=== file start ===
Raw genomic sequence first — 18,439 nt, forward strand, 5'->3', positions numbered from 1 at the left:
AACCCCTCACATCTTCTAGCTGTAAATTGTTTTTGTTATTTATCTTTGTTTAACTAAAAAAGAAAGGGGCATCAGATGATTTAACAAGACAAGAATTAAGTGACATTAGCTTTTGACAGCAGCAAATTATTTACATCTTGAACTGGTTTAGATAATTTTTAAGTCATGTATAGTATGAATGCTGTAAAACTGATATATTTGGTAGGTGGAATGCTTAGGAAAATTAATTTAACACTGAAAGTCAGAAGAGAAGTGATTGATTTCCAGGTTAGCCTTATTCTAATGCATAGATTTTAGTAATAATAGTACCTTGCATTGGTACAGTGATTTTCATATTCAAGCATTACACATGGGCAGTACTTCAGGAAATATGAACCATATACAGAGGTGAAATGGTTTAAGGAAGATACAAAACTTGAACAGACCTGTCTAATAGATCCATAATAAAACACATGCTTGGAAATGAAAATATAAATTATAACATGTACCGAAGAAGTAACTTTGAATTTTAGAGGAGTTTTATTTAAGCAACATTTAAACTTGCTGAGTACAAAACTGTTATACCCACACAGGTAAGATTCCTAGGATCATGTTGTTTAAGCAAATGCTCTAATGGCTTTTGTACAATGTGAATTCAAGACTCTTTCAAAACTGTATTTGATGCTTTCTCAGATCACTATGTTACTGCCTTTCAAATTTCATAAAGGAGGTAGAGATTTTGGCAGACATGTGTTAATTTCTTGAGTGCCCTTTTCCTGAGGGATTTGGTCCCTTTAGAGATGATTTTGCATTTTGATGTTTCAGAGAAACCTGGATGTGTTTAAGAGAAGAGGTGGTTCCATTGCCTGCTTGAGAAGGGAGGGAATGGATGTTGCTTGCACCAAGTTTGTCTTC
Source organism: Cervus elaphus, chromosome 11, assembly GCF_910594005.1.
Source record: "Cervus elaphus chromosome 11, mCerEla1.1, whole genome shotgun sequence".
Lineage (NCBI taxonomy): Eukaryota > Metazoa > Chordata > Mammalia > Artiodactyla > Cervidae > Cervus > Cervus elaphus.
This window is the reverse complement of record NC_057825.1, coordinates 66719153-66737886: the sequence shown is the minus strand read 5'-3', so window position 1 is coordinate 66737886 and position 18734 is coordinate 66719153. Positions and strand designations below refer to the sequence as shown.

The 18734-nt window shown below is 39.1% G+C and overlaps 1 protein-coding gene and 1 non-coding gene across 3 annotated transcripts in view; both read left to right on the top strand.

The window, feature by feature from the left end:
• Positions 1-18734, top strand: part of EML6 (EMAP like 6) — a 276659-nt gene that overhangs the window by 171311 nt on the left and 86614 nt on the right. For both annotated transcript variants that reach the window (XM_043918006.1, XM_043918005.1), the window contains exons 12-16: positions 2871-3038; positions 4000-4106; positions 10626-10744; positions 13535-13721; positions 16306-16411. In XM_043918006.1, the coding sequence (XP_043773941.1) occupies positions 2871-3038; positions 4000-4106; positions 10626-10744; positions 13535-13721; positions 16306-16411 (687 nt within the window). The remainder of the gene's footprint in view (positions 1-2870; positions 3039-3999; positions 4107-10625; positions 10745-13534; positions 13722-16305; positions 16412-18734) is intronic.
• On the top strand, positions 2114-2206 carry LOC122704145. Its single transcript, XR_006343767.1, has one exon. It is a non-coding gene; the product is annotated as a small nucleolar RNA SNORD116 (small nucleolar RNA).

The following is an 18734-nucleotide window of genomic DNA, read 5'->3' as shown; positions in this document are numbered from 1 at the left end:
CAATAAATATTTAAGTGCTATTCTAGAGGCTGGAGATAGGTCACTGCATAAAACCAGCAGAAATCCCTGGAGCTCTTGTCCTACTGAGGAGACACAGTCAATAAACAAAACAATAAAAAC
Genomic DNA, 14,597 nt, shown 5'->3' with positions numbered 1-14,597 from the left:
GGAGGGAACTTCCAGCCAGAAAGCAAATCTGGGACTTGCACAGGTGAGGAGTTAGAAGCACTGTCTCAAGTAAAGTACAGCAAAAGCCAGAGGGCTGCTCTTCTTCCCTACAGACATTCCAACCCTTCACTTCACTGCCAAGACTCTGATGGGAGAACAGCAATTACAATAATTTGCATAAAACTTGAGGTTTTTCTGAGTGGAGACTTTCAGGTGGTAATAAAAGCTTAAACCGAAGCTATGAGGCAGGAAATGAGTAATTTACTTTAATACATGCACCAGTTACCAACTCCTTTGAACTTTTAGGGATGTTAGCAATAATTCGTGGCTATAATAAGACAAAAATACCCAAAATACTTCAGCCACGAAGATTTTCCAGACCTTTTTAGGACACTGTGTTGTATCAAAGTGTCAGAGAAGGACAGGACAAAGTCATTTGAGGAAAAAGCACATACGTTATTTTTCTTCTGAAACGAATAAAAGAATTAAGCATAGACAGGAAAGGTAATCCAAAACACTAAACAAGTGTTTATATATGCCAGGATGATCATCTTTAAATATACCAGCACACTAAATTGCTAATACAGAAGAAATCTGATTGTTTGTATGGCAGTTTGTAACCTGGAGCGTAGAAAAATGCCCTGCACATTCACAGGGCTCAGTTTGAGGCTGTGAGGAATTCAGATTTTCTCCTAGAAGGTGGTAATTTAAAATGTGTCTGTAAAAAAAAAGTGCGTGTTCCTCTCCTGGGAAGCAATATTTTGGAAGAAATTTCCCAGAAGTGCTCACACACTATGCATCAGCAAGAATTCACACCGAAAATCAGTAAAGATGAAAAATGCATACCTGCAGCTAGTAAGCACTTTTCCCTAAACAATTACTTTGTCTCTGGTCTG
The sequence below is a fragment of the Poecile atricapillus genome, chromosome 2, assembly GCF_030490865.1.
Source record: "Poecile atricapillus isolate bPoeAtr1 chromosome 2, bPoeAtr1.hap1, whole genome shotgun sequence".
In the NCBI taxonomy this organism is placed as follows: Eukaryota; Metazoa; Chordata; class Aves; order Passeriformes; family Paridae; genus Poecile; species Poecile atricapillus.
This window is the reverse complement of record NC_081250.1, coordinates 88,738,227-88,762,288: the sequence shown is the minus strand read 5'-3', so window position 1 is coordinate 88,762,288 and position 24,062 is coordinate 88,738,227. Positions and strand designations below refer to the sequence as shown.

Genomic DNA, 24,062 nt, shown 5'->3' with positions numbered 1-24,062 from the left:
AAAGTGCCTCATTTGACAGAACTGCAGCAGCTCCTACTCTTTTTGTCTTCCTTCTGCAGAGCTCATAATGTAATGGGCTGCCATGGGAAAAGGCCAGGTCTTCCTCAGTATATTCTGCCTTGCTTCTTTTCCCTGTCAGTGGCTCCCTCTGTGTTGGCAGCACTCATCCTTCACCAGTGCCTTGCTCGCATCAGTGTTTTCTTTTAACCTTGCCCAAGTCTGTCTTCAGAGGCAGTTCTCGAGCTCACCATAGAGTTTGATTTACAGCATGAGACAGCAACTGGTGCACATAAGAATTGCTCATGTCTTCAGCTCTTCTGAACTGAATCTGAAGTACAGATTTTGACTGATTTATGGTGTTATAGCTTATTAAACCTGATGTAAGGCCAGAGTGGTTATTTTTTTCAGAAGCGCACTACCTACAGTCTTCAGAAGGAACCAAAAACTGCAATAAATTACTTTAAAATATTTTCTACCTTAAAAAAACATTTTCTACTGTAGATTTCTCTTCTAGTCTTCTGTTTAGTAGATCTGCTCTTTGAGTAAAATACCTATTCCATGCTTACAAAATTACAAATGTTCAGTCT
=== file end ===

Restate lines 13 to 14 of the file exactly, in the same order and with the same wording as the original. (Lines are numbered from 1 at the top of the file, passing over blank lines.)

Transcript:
Genomic DNA, 14,597 nt, shown 5'->3' with positions numbered 1-14,597 from the left:
GGAGGGAACTTCCAGCCAGAAAGCAAATCTGGGACTTGCACAGGTGAGGAGTTAGAAGCACTGTCTCAAGTAAAGTACAGCAAAAGCCAGAGGGCTGCTCTTCTTCCCTACAGACATTCCAACCCTTCACTTCACTGCCAAGACTCTGATGGGAGAACAGCAATTACAATAATTTGCATAAAACTTGAGGTTTTTCTGAGTGGAGACTTTCAGGTGGTAATAAAAGCTTAAACCGAAGCTATGAGGCAGGAAATGAGTAATTTACTTTAATACATGCACCAGTTACCAACTCCTTTGAACTTTTAGGGATGTTAGCAATAATTCGTGGCTATAATAAGACAAAAATACCCAAAATACTTCAGCCACGAAGATTTTCCAGACCTTTTTAGGACACTGTGTTGTATCAAAGTGTCAGAGAAGGACAGGACAAAGTCATTTGAGGAAAAAGCACATACGTTATTTTTCTTCTGAAACGAATAAAAGAATTAAGCATAGACAGGAAAGGTAATCCAAAACACTAAACAAGTGTTTATATATGCCAGGATGATCATCTTTAAATATACCAGCACACTAAATTGCTAATACAGAAGAAATCTGATTGTTTGTATGGCAGTTTGTAACCTGGAGCGTAGAAAAATGCCCTGCACATTCACAGGGCTCAGTTTGAGGCTGTGAGGAATTCAGATTTTCTCCTAGAAGGTGGTAATTTAAAATGTGTCTGTAAAAAAAAAGTGCGTGTTCCTCTCCTGGGAAGCAATATTTTGGAAGAAATTTCCCAGAAGTGCTCACACACTATGCATCAGCAAGAATTCACACCGAAAATCAGTAAAGATGAAAAATGCATACCTGCAGCTAGTAAGCACTTTTCCCTAAACAATTACTTTGTCTCTGGTCTG